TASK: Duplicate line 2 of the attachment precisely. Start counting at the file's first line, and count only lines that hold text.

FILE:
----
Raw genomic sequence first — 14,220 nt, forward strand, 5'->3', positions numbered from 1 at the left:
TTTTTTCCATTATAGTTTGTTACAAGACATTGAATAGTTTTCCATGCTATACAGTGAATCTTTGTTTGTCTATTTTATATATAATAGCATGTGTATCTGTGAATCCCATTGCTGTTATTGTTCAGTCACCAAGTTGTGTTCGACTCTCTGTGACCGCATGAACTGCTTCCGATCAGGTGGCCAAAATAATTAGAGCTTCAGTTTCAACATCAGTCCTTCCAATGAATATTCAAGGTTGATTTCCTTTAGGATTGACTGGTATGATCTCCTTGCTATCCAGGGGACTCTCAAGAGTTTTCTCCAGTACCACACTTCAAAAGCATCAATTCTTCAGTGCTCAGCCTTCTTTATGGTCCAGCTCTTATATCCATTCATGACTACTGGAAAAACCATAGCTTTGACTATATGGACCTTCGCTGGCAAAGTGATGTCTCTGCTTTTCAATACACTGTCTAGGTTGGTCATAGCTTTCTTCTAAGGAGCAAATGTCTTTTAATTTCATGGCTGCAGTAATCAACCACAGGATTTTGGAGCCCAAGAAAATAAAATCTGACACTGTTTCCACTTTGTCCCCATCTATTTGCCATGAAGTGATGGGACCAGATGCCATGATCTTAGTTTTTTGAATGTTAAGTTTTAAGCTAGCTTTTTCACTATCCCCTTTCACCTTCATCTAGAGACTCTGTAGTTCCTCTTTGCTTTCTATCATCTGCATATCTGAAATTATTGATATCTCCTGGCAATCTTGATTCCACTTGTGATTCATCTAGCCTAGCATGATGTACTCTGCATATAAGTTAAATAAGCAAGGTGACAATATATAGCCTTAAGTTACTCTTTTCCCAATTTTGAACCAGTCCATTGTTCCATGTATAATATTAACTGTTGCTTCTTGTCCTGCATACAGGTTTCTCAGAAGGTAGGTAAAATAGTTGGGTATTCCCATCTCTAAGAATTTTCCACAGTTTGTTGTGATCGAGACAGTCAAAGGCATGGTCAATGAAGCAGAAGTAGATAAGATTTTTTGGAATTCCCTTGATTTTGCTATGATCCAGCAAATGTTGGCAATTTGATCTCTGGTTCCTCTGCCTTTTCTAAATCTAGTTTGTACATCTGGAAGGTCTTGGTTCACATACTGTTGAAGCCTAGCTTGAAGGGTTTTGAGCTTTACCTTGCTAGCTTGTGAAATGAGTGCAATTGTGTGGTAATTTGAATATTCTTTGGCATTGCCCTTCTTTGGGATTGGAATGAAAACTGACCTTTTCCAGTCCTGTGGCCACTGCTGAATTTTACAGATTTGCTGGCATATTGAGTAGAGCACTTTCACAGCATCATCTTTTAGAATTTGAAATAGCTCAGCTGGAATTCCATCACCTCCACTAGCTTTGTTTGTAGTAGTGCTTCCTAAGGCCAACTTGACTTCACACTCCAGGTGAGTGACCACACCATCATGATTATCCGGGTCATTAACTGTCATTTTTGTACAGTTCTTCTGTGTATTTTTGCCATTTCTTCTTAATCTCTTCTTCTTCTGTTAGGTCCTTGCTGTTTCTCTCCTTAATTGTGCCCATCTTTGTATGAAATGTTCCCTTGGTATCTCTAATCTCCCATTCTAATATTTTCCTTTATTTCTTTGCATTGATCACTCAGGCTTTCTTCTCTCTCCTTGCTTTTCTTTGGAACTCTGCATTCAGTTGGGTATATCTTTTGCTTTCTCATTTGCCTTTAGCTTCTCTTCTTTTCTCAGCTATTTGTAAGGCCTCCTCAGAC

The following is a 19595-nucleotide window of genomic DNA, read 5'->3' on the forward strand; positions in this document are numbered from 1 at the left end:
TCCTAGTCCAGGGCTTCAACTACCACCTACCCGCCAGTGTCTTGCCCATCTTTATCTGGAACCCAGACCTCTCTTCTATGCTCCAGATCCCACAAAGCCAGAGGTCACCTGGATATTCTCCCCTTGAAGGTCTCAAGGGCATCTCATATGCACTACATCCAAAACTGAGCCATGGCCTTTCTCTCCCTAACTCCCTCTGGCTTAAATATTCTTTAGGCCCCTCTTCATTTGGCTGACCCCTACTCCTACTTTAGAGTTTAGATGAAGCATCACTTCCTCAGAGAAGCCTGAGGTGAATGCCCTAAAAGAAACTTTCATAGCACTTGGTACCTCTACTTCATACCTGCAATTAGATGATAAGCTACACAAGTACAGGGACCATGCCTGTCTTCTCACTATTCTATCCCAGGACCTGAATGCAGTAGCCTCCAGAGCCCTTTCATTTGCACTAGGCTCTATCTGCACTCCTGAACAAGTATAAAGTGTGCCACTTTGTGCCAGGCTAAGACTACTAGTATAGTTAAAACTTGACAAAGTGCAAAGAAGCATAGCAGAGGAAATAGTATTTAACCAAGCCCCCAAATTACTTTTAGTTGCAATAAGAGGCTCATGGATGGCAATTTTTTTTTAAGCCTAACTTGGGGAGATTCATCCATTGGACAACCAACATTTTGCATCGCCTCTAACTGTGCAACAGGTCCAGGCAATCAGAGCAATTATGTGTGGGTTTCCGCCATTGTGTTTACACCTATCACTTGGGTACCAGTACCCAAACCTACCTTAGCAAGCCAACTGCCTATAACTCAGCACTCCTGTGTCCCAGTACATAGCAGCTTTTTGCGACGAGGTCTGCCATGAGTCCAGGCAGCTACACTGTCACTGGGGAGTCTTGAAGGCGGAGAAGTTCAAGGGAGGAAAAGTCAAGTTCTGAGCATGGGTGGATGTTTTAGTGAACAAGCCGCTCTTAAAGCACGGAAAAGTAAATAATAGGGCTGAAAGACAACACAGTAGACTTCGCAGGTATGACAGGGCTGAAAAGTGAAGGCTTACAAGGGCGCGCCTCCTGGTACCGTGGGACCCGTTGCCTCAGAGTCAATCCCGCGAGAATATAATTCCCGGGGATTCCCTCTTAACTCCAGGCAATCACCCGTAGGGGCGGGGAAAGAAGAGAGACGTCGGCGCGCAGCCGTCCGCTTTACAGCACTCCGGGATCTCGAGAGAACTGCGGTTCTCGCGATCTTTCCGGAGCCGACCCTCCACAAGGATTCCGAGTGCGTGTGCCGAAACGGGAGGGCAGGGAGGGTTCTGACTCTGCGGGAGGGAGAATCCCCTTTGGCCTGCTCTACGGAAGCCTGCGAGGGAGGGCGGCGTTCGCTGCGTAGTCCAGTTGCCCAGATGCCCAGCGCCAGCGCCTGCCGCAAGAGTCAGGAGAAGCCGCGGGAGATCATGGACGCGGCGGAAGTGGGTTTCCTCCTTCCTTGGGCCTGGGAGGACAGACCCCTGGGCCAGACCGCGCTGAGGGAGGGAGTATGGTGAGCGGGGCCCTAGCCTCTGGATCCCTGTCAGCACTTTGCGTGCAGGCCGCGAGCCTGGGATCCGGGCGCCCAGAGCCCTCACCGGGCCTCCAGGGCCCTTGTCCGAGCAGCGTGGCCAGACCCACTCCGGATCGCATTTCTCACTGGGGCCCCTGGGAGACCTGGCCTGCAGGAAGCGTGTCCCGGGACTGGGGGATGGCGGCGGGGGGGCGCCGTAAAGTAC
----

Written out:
TTTTTTCCATTATAGTTTGTTACAAGACATTGAATAGTTTTCCATGCTATACAGTGAATCTTTGTTTGTCTATTTTATATATAATAGCATGTGTATCTGTGAATCCCATTGCTGTTATTGTTCAGTCACCAAGTTGTGTTCGACTCTCTGTGACCGCATGAACTGCTTCCGATCAGGTGGCCAAAATAATTAGAGCTTCAGTTTCAACATCAGTCCTTCCAATGAATATTCAAGGTTGATTTCCTTTAGGATTGACTGGTATGATCTCCTTGCTATCCAGGGGACTCTCAAGAGTTTTCTCCAGTACCACACTTCAAAAGCATCAATTCTTCAGTGCTCAGCCTTCTTTATGGTCCAGCTCTTATATCCATTCATGACTACTGGAAAAACCATAGCTTTGACTATATGGACCTTCGCTGGCAAAGTGATGTCTCTGCTTTTCAATACACTGTCTAGGTTGGTCATAGCTTTCTTCTAAGGAGCAAATGTCTTTTAATTTCATGGCTGCAGTAATCAACCACAGGATTTTGGAGCCCAAGAAAATAAAATCTGACACTGTTTCCACTTTGTCCCCATCTATTTGCCATGAAGTGATGGGACCAGATGCCATGATCTTAGTTTTTTGAATGTTAAGTTTTAAGCTAGCTTTTTCACTATCCCCTTTCACCTTCATCTAGAGACTCTGTAGTTCCTCTTTGCTTTCTATCATCTGCATATCTGAAATTATTGATATCTCCTGGCAATCTTGATTCCACTTGTGATTCATCTAGCCTAGCATGATGTACTCTGCATATAAGTTAAATAAGCAAGGTGACAATATATAGCCTTAAGTTACTCTTTTCCCAATTTTGAACCAGTCCATTGTTCCATGTATAATATTAACTGTTGCTTCTTGTCCTGCATACAGGTTTCTCAGAAGGTAGGTAAAATAGTTGGGTATTCCCATCTCTAAGAATTTTCCACAGTTTGTTGTGATCGAGACAGTCAAAGGCATGGTCAATGAAGCAGAAGTAGATAAGATTTTTTGGAATTCCCTTGATTTTGCTATGATCCAGCAAATGTTGGCAATTTGATCTCTGGTTCCTCTGCCTTTTCTAAATCTAGTTTGTACATCTGGAAGGTCTTGGTTCACATACTGTTGAAGCCTAGCTTGAAGGGTTTTGAGCTTTACCTTGCTAGCTTGTGAAATGAGTGCAATTGTGTGGTAATTTGAATATTCTTTGGCATTGCCCTTCTTTGGGATTGGAATGAAAACTGACCTTTTCCAGTCCTGTGGCCACTGCTGAATTTTACAGATTTGCTGGCATATTGAGTAGAGCACTTTCACAGCATCATCTTTTAGAATTTGAAATAGCTCAGCTGGAATTCCATCACCTCCACTAGCTTTGTTTGTAGTAGTGCTTCCTAAGGCCAACTTGACTTCACACTCCAGGTGAGTGACCACACCATCATGATTATCCGGGTCATTAACTGTCATTTTTGTACAGTTCTTCTGTGTATTTTTGCCATTTCTTCTTAATCTCTTCTTCTTCTGTTAGGTCCTTGCTGTTTCTCTCCTTAATTGTGCCCATCTTTGTATGAAATGTTCCCTTGGTATCTCTAATCTCCCATTCTAATATTTTCCTTTATTTCTTTGCATTGATCACTCAGGCTTTCTTCTCTCTCCTTGCTTTTCTTTGGAACTCTGCATTCAGTTGGGTATATCTTTTGCTTTCTCATTTGCCTTTAGCTTCTCTTCTTTTCTCAGCTATTTGTAAGGCCTCCTCAGAC